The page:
Why Netflix Is Binging On Junk Bonds

Plenty of viewers binge on junk while watching Netflix. Now Netflix itself is binging: on junk bonds.

Netflix went back to the junk bond well again on this week with a new $2 billion offering for general corporate purposes, which can include content, production, and development. It’s not the first time the company has gone calling—this issuance raises the company’s total long-term debt to more than $12 billion. It may not be the last, either, although CEO Reed Hastings said in an analyst call on April 16, 2019, “you better get in soon, because there’s not going to be that much more [bond offerings] to go.”

Netflix’s need for money is simple arithmetic. To keep growing its customer base, the company needs a lot of content that people will come for, and that requires plenty of money, especially with the likes of Disney, AT&T, and Apple eying the same markets. The company spent more than $12 billion in cash for content in 2018, according to its financials, and expects to be “cash flow negative for many years,” according to the company. Monetary injections have to come from somewhere and junk bonds have become the solution.

According to data from credit rating agency Moody’s Investors Service, Netflix and the current round of bonds have a Ba3 rating, which is equivalent to a BB- rating from Standard & Poor’s or Fitch. That translates into concern the company is vulnerable to a weakening economy or internal problems, and so must pay buyers higher interest rates. What drags down the rating is the amount of debt Netflix already has as well as the company’s substantial negative cash flow: those two factors lock the company out of the investment-grade bond market.

Junk bond jamboree

Junk bonds have been a fact of investing life since the 1980s when they were pioneered by financier Michael Milken and investment bank Drexel Burnham Lambert, according to Robert Johnson, a professor of finance at Creighton University. “They were mostly for management-led leveraged buy-outs,” Johnson said. The nickname came from the low credit of the companies issuing the bonds.

The first decade of junk bonds and the “greed is good” crowd ended badly. Milken was indicted and spent time in jail for securities violations and Drexel ultimately collapsed. But junk bonds remained because there were times that companies with lower credit ratings needed cash and investors with a taste for risk looked for higher interest rates.

“[T]hey typically become popular with investors when economic times are good, yields tend to be fairly low, and people are reaching for a yield,” Johnson said. “Right now is a great time to issue junk bonds and, in my opinion, a horrible time to invest in junk bonds.” But investors who are hungry to get a better return on their investment frequently eye junk bonds because of the potential reward.

Better for shareholders?

For Netflix, it still makes sense to go the junk bond route. “For the issuer, debt is cheaper,” said Renny Ponvert, CEO of Management CV. “Debt has been basically subsidized by the federal government” because of low interest rates from the Federal Reserve, which affect all other rates.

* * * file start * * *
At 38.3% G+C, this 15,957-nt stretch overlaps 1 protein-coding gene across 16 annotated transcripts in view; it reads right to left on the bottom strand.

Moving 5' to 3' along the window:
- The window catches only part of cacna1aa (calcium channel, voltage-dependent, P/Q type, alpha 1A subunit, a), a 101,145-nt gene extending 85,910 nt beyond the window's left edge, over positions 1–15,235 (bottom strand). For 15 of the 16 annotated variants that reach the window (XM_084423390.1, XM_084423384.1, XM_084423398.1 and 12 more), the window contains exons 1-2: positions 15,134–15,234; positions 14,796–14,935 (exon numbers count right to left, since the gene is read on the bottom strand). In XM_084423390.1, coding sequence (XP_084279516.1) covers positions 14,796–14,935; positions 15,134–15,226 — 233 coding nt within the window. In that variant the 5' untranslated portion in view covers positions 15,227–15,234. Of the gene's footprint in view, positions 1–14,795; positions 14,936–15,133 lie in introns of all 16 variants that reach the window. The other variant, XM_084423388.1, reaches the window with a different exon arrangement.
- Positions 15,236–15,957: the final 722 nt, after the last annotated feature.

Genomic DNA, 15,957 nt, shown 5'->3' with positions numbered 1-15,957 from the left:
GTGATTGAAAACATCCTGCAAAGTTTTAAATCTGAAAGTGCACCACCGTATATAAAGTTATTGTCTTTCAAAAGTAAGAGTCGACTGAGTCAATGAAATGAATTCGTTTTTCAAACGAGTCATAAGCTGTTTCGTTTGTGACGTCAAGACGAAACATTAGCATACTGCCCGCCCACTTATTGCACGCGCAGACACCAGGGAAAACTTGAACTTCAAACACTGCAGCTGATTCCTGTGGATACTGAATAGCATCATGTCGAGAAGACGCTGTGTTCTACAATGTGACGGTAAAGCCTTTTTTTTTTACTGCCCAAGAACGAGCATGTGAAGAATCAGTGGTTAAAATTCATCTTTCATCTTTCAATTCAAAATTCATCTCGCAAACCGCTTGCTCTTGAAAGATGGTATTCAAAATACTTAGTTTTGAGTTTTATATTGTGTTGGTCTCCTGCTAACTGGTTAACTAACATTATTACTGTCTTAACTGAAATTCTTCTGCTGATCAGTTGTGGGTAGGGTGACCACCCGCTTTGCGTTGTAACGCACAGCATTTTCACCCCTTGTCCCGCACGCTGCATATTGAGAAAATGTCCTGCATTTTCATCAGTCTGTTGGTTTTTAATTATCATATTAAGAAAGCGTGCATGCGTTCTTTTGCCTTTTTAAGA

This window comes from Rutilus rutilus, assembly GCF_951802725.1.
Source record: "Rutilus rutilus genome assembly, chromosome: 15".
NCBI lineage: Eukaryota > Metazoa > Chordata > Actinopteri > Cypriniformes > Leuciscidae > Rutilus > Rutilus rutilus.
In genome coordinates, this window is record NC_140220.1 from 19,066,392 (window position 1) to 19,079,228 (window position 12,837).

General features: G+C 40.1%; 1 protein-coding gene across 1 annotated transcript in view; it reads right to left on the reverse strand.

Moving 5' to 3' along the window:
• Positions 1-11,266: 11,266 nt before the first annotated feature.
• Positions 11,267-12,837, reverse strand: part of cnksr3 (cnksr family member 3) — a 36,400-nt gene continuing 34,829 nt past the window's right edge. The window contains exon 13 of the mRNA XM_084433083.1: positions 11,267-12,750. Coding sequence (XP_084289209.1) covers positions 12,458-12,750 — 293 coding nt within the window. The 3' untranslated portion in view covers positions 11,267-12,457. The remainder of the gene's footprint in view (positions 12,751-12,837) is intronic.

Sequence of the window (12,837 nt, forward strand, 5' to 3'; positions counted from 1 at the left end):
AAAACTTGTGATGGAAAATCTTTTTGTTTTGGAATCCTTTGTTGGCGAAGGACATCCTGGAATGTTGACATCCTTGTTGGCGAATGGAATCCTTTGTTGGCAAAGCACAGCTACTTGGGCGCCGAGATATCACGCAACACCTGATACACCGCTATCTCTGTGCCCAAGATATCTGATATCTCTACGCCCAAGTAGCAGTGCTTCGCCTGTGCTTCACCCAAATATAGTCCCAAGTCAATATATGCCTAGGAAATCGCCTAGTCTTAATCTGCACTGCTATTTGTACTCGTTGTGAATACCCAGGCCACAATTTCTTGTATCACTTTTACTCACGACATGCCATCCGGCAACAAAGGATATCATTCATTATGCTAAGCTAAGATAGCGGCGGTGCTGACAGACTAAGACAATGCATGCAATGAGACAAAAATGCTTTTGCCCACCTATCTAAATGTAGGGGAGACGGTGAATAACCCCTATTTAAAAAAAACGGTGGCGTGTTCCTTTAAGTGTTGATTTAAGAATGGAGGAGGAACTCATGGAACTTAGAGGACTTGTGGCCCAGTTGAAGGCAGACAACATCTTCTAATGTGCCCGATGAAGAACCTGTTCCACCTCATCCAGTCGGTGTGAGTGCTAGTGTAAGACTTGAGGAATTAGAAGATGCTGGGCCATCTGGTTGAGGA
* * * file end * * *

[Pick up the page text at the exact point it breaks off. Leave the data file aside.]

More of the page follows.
“And to be blunt, it’s much better for the founder and his management team to issue debt rather than equity,” Ponvert said. “A lot of their incentive will be in the form of stock options and equity grants.” Issuing additional stock to raise money dilutes the earnings per share value “and probably causes the share price to drop,” which isn’t good for those who hold a lot of shares as part of their pay.

Issuing bonds, even if junk, can prove useful in another way. “I think the equity [investors] will get a bump out of how many times over-subscribed it is,” said David Tawil, president of Maglan Capital. The reason is that oversubscription shows that people think the company is worth the risk—that it will stay afloat and pay off. In turn, stock investors can take such moves as a sign that a company is in better shape than a set of numbers may show and push the price up through their buying.

Three times as many orders as there were requests for the current came in as were available. However, the company didn’t see an immediate stock pop from it. By midday on Wednesday, shares were down about 2%.

In the long-run, the move, while necessary today, may prove difficult to sustain. The company has said repeatedly that it would begin lowering losses next year and soon stop taking on new debt, instead attracting new customers and raising prices to increase operating income.

Not all are convinced. “If you look at the free cash flow of the company, these are just hopes and dreams that they’ll have free cash flow in the future,” said Cole Smead, managing director of Smead Capital Management. He thinks they’ll need to continue to tap the bond market going forward. But if interest rates begin to jump or the economy slows, the cost of rolling over the debt gets higher and larger interest payments take a bigger bite out of the already bad cash flow. That could be a recipe for lower share prices and disappointed investors.

In that case investors will have the same option as the rest of us: break out the junk food and start a Netflix binge.

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